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Dolphins suffer in extreme weather


Study finds decrease in numbers in coastal dolphins battling El Niño and heavy rain. Andrew Masterson reports.


Bottle nose dolphins are at risk from climatic events.
Bottle nose dolphins are at risk from climatic events.
Getty Images/Gabriel Barathieu

Severe weather events can disrupt coastal dolphin populations – and even potentially lead to the death of some of the animals – a study has found.

A paper in the journal Global Change Biology reports on the fates of a dolphin community affected by the 2009 El Niño event combined with a decrease in sea surface temperature and above-average rainfall.

Researchers found that the group, usually resident in coastal waters off the Western Australian town of Bunbury, experienced a sharp drop in numbers.

Lead researcher, Kate Sprogis of the Cetacean Research Unit of Australia’s Murdoch University, found the outcome was the result of a combination of factors that led to extreme weather conditions.

Sprogis and her colleagues have studied the Bunbury dolphin community extensively since 2007. They found that their numbers went into “sharp decline” during the El Niño event – an outcome they linked to the concurrent weakening of the predominant coastal ocean driver, the Leeuwen Current.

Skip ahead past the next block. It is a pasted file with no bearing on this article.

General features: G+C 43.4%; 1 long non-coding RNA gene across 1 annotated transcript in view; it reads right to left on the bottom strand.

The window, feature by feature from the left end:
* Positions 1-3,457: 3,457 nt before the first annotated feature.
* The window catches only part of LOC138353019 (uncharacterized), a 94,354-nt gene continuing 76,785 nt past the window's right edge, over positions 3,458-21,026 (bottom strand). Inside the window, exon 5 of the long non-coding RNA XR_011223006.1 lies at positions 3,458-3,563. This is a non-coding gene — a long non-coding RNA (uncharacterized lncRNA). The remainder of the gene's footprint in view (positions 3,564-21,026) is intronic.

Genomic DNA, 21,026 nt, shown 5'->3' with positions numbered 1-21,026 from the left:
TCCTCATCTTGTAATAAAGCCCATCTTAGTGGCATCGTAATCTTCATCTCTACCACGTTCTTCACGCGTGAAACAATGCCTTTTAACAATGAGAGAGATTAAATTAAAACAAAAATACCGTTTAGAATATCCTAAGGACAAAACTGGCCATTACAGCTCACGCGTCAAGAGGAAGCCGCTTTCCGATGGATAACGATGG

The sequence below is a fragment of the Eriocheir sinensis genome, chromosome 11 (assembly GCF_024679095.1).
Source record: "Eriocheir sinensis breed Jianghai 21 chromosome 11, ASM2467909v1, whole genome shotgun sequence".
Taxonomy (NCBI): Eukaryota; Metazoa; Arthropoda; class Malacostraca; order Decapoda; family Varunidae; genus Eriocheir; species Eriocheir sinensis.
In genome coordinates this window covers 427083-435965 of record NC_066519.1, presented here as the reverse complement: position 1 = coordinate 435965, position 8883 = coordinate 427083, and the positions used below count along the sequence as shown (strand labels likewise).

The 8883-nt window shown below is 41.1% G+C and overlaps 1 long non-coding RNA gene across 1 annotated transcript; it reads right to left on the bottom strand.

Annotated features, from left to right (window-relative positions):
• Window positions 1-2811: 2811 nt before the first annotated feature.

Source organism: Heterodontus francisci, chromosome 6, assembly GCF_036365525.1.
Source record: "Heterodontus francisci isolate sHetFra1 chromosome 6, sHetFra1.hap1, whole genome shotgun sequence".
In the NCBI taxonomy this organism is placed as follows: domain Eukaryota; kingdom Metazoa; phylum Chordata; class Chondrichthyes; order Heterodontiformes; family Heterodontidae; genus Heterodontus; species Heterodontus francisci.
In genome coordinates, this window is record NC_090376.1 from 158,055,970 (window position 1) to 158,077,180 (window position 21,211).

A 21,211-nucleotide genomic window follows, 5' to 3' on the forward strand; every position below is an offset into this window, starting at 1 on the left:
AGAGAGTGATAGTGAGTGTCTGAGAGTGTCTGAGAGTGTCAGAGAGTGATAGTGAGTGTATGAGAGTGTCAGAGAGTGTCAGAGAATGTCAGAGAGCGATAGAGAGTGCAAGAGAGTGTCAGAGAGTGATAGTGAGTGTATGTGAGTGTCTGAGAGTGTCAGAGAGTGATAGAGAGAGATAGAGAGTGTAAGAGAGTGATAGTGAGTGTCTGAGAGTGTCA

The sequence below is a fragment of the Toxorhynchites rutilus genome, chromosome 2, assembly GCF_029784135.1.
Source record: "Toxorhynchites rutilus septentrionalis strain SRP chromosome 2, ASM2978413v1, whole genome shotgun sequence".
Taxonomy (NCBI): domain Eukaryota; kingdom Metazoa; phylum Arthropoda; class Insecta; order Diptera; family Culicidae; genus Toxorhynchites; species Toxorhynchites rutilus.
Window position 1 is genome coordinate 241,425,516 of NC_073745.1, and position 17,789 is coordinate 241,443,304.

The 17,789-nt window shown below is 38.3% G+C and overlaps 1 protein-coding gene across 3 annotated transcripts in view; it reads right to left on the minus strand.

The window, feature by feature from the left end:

“Bottlenose dolphins in Bunbury are selective feeders and their abundance in coastal waters is likely linked to the abundance and distribution of their preferred prey,” Sprogis says.

“We believe that dolphins moved away from the area in search of an adequate food supply and, of those that stayed in the area of changing conditions, many found it harder to locate their preferred prey.”

The researchers note in their paper that several studies exist examine the effects of climate events on peak predators in deep ocean ecosystems – but this is the first tracking the effects of those events on peak species living closer to shore.

Don’t miss our profile of dolphin expert Kate Sprogis, published on Friday, October 13.

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Andrew Masterson is news editor of Cosmos.
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